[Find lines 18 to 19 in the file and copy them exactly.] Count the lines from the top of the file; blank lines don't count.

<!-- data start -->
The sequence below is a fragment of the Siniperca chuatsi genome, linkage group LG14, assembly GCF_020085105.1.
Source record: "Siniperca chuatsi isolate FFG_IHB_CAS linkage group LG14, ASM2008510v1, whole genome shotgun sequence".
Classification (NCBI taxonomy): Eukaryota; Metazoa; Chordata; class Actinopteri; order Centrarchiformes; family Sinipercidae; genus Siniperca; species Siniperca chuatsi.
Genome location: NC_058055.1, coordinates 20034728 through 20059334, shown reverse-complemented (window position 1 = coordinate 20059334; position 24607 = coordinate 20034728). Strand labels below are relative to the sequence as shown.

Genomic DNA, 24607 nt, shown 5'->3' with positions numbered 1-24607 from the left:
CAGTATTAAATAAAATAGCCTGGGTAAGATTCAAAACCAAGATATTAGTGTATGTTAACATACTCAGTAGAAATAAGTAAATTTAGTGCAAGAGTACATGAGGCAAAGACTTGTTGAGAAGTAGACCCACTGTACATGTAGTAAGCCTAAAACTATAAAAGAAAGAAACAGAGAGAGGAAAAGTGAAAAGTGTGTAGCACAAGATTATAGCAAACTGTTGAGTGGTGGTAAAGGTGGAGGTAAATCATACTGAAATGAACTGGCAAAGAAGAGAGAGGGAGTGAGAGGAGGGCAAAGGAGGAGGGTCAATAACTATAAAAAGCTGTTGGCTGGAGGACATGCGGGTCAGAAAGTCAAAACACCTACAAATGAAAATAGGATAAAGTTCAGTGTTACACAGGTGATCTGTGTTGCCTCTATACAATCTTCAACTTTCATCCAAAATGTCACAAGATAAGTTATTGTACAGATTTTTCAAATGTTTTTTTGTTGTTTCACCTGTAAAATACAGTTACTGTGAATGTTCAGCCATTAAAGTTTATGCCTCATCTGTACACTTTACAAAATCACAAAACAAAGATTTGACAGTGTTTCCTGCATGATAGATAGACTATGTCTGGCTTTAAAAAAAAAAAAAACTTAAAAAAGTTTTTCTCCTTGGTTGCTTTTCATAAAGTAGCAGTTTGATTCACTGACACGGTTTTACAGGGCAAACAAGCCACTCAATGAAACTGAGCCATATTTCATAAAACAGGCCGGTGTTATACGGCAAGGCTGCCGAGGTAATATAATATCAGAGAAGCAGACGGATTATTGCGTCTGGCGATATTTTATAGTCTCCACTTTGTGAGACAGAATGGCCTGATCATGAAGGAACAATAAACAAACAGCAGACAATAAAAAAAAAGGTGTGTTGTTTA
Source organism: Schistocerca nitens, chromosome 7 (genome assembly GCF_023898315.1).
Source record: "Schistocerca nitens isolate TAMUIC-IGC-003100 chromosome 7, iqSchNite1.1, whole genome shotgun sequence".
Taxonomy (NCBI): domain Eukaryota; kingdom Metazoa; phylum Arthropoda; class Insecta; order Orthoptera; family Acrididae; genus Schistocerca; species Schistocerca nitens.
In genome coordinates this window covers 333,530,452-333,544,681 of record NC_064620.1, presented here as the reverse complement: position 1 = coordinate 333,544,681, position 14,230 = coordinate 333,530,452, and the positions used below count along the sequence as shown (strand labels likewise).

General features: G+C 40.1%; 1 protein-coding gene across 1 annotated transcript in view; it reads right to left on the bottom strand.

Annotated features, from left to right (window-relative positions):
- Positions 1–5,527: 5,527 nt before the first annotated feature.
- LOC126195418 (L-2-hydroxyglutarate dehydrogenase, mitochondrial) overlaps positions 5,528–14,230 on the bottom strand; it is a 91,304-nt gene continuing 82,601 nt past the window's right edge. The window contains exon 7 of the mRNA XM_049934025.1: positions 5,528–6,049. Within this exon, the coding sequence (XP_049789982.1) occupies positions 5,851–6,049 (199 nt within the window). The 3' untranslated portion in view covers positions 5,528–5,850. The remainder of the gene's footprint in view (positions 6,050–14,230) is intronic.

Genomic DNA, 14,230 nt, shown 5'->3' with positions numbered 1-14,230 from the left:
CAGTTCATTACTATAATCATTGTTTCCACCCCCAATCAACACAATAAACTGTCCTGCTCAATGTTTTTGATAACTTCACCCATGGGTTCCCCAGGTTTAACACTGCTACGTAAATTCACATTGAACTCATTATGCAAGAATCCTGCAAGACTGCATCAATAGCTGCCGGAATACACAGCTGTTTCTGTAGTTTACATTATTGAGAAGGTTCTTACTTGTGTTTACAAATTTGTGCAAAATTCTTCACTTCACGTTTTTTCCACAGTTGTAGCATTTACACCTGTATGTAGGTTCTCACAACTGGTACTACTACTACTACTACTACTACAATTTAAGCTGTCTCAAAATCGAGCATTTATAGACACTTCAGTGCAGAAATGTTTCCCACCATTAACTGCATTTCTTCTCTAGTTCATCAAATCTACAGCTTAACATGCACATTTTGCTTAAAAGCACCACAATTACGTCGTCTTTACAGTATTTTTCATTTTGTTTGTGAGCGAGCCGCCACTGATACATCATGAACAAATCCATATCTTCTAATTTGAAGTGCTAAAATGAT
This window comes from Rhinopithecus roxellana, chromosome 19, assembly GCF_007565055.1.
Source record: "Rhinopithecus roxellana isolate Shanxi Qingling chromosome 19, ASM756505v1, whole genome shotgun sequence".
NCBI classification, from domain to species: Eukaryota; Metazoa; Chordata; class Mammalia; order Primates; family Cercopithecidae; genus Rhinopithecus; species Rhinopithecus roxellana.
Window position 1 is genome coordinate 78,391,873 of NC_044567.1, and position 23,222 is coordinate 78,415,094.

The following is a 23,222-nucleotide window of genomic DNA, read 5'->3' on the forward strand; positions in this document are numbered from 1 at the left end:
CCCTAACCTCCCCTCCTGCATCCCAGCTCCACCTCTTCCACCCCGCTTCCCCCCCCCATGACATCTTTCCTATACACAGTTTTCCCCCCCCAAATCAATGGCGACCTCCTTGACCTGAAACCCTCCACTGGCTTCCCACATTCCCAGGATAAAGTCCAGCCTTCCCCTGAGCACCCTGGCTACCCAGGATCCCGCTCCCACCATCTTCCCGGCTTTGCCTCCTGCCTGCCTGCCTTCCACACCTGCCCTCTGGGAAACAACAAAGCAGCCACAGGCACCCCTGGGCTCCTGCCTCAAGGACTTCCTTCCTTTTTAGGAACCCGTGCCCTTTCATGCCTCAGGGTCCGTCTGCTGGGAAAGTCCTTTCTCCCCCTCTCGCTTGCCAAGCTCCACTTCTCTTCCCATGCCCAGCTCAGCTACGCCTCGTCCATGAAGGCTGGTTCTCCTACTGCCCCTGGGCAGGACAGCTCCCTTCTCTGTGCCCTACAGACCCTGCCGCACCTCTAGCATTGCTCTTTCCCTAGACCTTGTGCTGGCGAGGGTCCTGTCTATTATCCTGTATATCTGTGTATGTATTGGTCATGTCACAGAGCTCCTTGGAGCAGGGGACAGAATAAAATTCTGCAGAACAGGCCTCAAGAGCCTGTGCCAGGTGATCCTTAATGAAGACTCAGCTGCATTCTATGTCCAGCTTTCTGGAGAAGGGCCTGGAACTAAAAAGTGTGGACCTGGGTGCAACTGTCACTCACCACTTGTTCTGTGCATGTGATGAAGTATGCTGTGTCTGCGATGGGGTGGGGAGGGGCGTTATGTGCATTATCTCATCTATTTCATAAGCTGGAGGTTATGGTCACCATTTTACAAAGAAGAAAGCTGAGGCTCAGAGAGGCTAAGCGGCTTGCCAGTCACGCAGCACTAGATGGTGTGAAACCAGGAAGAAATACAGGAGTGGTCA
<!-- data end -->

Source record: "Rhinopithecus roxellana isolate Shanxi Qingling chromosome 19, ASM756505v1, whole genome shotgun sequence".
NCBI classification, from domain to species: Eukaryota; Metazoa; Chordata; class Mammalia; order Primates; family Cercopithecidae; genus Rhinopithecus; species Rhinopithecus roxellana.